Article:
Raising Heretics – why should we?

This is an excerpt from the Introduction to Raising Heretics: Teaching Kids to Change the World, which is due for publication on August 1st. We’ll publish more excerpts here from time to time, so check back for more!

In this book, I want to show you how Data Science Education is key to nurturing a rationally sceptical, creative, ethical, problem solving population who can save the world.
I’m going to do that by looking at the problems we have in the Data Science and Technology communities today, and how those communities are shaping our world – problems and all – in Chapter 1: “Who’s in Charge?”

Given that Data Science is in the driver’s seat, taking us towards a future we are not yet equipped to understand, Chapter 2: “The Shape of the Future”, talks about what the future could look like if everyone had enough data literacy to form evidence based policy, support high quality science, and have a say in the shape of our future.

Of course, if we want an evidence based society that treats science with respect, we need to understand how science actually works. Too often a change in our understanding of something – whether it’s climate change, a virus, or our diet – leads us to think that science got it wrong. Scientists, however, know that this is how science progresses; by improving our understanding of complex systems. That means that sometimes what we think we know about science today turns out to be wrong tomorrow. This is science at its best. Unfortunately there is a perception in the wider community that science is solved. And science education reinforces that idea quite firmly. Chapter 3: “Science is Solved”, looks at the way we (mis)understand science, and how we can fix it.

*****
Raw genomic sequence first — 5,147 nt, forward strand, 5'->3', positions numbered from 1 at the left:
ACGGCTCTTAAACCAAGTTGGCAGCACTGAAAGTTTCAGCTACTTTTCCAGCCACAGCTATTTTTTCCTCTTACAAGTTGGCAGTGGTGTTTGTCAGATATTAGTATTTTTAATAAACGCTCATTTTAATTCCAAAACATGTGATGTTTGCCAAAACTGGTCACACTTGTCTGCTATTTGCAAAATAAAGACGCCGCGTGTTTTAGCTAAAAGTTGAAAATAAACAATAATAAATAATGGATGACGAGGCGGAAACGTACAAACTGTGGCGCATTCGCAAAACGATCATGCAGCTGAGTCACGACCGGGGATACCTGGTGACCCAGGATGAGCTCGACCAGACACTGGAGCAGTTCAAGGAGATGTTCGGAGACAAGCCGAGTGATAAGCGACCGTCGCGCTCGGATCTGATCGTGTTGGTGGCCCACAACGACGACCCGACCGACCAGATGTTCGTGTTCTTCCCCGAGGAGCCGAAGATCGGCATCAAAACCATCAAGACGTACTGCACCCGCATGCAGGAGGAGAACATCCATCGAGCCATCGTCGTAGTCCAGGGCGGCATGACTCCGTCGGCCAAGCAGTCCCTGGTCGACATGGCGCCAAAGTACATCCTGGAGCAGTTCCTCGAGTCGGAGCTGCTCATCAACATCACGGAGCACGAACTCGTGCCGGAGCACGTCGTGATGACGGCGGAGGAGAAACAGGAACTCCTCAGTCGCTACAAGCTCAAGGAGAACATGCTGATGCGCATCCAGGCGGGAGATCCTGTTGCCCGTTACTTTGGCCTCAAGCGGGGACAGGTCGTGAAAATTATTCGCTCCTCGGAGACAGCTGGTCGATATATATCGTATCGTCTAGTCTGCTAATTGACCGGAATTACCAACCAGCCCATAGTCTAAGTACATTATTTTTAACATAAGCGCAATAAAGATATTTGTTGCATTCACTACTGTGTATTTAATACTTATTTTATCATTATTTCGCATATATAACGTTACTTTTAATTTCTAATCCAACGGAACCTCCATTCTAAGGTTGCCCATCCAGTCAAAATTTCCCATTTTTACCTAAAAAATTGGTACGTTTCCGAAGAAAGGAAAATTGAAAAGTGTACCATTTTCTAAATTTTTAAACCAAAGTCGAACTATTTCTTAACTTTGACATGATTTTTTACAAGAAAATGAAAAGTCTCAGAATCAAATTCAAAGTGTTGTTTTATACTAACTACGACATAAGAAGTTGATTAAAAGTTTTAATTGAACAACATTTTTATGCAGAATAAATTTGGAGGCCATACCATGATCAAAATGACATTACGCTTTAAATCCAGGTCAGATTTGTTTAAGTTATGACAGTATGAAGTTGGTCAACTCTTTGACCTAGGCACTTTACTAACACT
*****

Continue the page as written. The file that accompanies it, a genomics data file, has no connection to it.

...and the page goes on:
I’m then going to explore the issues with our current education system in more depth. There is no such thing as perfect data, yet we treat data with more reverence than it deserves. Our entire education system is built on the idea of being measurable, yet all too often “measurable” winds up being the opposite of “meaningful”. Chapter 4: “Measurable or Meaningful, pick one,” considers how we got here, and how we can create an education system that focuses on meaningful outcomes, and develops our students into rational, ethical heretics.
All of these goals require us to get comfortable with the idea of uncertainty. To be prepared to challenge the status quo, query accepted wisdom, and even to question our own findings. Chapter 5: “Accepting the Unexpected,” focuses on why uncertainty is important, and how we can get comfortable with it, especially in education.

Why should you take my word for it? Chapter 6: “Projects with Impact,” goes into detail about how Data Science projects work, with case studies from my own teaching, and Chapter 7 outlines templates for Data Science projects involving community projects and more global issues, with examples of units ADSEI has created right across the curriculum, from Humanities to STEM.
Finally, how do we get there from here? Chapter 8: “What now?” maps out what we need to do to overhaul our education system and raise all of our children to be rational heretics, so that they can understand the world, and then save it.

Win for your school!